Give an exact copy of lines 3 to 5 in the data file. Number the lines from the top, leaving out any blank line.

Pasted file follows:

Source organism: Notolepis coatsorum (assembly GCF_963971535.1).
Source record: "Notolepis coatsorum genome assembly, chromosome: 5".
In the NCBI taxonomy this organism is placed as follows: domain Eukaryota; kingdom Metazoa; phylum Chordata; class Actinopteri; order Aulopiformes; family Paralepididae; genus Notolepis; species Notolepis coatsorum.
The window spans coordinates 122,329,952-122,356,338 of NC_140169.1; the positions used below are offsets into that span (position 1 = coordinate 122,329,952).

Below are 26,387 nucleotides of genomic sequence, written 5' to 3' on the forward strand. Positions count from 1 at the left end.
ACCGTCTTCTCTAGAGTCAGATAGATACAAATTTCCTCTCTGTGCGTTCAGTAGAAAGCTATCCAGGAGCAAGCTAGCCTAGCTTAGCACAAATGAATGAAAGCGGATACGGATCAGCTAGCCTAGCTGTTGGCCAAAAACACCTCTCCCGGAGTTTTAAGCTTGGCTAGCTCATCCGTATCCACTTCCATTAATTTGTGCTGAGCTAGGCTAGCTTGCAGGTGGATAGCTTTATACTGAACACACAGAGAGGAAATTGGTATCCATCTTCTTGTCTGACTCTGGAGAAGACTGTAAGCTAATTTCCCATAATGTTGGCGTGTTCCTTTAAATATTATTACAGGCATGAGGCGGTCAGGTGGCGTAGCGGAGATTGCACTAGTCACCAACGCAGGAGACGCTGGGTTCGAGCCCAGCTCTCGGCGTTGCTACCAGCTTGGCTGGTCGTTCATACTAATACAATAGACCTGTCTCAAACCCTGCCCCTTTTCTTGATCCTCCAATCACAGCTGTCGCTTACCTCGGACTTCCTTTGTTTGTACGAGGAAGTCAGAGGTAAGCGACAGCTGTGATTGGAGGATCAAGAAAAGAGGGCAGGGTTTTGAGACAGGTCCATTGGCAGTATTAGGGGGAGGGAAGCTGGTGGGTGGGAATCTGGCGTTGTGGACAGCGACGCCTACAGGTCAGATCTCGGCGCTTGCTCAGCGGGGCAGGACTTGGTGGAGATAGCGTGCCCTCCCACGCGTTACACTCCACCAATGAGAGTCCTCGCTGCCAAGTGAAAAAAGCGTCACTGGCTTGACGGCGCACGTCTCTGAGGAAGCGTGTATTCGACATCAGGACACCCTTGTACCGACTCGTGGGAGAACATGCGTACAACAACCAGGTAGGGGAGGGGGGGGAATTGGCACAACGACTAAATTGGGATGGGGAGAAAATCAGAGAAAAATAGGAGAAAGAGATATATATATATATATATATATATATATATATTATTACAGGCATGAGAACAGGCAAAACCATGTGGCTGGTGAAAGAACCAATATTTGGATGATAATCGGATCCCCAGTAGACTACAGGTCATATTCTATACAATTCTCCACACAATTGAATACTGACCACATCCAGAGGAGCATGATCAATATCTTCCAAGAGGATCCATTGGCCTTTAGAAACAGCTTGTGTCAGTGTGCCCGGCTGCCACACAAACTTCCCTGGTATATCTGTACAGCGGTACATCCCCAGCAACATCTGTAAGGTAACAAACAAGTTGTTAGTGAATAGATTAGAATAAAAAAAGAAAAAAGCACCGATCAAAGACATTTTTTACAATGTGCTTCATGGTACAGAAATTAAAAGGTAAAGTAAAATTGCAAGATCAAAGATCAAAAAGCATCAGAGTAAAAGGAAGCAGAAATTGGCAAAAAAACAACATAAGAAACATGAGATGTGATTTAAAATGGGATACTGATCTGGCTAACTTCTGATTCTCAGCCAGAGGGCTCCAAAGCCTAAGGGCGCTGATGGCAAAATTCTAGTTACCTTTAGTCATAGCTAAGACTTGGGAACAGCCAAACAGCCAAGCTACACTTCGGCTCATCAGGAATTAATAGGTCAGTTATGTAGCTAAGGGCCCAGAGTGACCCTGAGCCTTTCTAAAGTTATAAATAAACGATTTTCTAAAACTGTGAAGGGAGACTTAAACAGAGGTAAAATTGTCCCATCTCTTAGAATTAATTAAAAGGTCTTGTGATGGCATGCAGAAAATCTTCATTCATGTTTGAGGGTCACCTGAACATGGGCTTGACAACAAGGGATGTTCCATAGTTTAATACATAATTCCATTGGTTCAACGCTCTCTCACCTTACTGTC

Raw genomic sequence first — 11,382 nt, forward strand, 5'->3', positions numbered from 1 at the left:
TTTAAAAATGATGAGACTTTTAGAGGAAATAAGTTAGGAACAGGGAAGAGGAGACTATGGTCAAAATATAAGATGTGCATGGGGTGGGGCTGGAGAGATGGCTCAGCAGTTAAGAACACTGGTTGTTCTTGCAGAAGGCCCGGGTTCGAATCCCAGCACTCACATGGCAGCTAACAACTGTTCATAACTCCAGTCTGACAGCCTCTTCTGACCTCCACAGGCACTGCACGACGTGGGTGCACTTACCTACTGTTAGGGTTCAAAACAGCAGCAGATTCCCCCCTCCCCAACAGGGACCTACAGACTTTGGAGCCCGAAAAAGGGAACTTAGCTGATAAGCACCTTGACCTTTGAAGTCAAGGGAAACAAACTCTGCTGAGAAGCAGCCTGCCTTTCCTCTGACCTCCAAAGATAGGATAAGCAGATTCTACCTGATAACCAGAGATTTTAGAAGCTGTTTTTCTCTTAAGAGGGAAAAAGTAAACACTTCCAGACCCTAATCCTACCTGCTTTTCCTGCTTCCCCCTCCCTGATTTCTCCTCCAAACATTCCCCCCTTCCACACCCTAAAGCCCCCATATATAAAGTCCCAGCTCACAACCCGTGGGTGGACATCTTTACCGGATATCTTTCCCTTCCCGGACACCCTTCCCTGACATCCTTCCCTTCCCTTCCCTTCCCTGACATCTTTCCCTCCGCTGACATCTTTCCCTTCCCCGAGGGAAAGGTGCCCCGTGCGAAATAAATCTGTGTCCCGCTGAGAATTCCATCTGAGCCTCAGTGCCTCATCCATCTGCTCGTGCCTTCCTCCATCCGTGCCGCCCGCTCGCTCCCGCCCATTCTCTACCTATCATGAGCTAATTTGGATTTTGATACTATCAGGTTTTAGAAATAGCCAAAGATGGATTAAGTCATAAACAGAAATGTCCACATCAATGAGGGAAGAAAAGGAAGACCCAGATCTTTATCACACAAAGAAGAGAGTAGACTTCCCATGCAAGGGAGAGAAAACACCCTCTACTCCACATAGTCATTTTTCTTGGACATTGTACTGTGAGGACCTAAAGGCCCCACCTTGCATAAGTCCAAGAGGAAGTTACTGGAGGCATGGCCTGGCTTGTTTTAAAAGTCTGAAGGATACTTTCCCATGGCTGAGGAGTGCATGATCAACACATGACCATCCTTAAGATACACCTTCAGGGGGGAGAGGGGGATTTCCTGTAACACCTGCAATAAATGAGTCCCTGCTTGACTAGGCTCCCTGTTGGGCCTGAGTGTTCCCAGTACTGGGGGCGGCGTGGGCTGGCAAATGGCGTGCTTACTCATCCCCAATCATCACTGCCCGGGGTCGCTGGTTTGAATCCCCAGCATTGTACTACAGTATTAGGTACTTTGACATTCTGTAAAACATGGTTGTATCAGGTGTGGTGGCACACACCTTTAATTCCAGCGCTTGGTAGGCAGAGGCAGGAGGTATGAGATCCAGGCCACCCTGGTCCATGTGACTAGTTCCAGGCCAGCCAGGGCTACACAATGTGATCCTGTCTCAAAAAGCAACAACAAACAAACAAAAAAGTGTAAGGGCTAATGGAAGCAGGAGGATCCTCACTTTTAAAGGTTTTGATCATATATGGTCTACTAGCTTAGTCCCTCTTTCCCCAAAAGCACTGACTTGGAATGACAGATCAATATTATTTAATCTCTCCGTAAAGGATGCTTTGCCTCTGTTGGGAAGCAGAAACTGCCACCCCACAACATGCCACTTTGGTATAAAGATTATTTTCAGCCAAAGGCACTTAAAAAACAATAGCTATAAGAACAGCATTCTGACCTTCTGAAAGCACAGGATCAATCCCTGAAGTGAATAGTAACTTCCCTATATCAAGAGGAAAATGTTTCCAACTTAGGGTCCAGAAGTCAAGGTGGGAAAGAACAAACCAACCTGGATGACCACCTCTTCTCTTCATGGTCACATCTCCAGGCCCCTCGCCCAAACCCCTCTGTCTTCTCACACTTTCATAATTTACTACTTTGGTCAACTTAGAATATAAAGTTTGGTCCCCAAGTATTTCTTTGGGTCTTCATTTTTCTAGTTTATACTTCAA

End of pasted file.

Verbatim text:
In the NCBI taxonomy this organism is placed as follows: domain Eukaryota; kingdom Metazoa; phylum Chordata; class Actinopteri; order Aulopiformes; family Paralepididae; genus Notolepis; species Notolepis coatsorum.
The window spans coordinates 122,329,952-122,356,338 of NC_140169.1; the positions used below are offsets into that span (position 1 = coordinate 122,329,952).

Below are 26,387 nucleotides of genomic sequence, written 5' to 3' on the forward strand. Positions count from 1 at the left end.